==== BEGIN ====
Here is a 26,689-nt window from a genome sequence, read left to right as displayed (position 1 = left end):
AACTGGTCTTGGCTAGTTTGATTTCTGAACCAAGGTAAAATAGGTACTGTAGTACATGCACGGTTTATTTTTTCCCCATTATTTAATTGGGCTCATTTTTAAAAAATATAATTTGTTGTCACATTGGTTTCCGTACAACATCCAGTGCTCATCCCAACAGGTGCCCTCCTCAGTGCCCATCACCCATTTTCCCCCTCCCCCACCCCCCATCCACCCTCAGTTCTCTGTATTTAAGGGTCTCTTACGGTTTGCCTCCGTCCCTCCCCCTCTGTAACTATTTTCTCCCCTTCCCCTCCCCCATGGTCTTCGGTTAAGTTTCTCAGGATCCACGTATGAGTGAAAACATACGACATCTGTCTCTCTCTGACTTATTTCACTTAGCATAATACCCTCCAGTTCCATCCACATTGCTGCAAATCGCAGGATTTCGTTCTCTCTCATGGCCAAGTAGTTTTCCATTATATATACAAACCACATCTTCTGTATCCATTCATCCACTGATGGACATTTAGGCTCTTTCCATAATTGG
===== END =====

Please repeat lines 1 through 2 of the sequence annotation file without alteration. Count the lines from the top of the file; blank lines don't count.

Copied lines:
Here is a 26,689-nt window from a genome sequence, read left to right as displayed (position 1 = left end):
AACTGGTCTTGGCTAGTTTGATTTCTGAACCAAGGTAAAATAGGTACTGTAGTACATGCACGGTTTATTTTTTCCCCATTATTTAATTGGGCTCATTTTTAAAAAATATAATTTGTTGTCACATTGGTTTCCGTACAACATCCAGTGCTCATCCCAACAGGTGCCCTCCTCAGTGCCCATCACCCATTTTCCCCCTCCCCCACCCCCCATCCACCCTCAGTTCTCTGTATTTAAGGGTCTCTTACGGTTTGCCTCCGTCCCTCCCCCTCTGTAACTATTTTCTCCCCTTCCCCTCCCCCATGGTCTTCGGTTAAGTTTCTCAGGATCCACGTATGAGTGAAAACATACGACATCTGTCTCTCTCTGACTTATTTCACTTAGCATAATACCCTCCAGTTCCATCCACATTGCTGCAAATCGCAGGATTTCGTTCTCTCTCATGGCCAAGTAGTTTTCCATTATATATACAAACCACATCTTCTGTATCCATTCATCCACTGATGGACATTTAGGCTCTTTCCATAATTGG